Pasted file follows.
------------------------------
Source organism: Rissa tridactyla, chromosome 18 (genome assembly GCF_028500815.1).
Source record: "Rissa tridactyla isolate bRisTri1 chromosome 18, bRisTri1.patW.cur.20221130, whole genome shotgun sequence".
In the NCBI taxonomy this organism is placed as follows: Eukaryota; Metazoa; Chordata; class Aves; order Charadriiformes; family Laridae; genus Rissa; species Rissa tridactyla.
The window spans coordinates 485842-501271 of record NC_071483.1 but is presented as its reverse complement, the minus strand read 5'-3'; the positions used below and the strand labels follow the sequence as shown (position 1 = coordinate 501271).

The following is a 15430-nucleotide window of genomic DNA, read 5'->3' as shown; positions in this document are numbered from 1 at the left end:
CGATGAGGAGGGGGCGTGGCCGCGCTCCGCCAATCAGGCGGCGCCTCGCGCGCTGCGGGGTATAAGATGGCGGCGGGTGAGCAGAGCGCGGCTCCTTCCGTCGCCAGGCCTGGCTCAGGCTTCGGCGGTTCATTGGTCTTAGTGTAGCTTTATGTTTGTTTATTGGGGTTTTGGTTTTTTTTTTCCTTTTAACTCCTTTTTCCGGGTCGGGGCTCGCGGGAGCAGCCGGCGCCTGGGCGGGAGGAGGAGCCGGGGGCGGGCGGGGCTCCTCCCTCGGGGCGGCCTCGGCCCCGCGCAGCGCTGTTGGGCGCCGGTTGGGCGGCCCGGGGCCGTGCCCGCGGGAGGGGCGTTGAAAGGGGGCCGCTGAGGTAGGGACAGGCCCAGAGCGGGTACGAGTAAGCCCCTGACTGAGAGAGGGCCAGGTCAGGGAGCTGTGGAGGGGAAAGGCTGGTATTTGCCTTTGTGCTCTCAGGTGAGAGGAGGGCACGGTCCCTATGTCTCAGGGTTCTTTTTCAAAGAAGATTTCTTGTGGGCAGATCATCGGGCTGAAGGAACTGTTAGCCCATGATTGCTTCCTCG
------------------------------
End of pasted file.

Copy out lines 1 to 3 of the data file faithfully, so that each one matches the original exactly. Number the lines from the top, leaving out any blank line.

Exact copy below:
Source organism: Rissa tridactyla, chromosome 18 (genome assembly GCF_028500815.1).
Source record: "Rissa tridactyla isolate bRisTri1 chromosome 18, bRisTri1.patW.cur.20221130, whole genome shotgun sequence".
In the NCBI taxonomy this organism is placed as follows: Eukaryota; Metazoa; Chordata; class Aves; order Charadriiformes; family Laridae; genus Rissa; species Rissa tridactyla.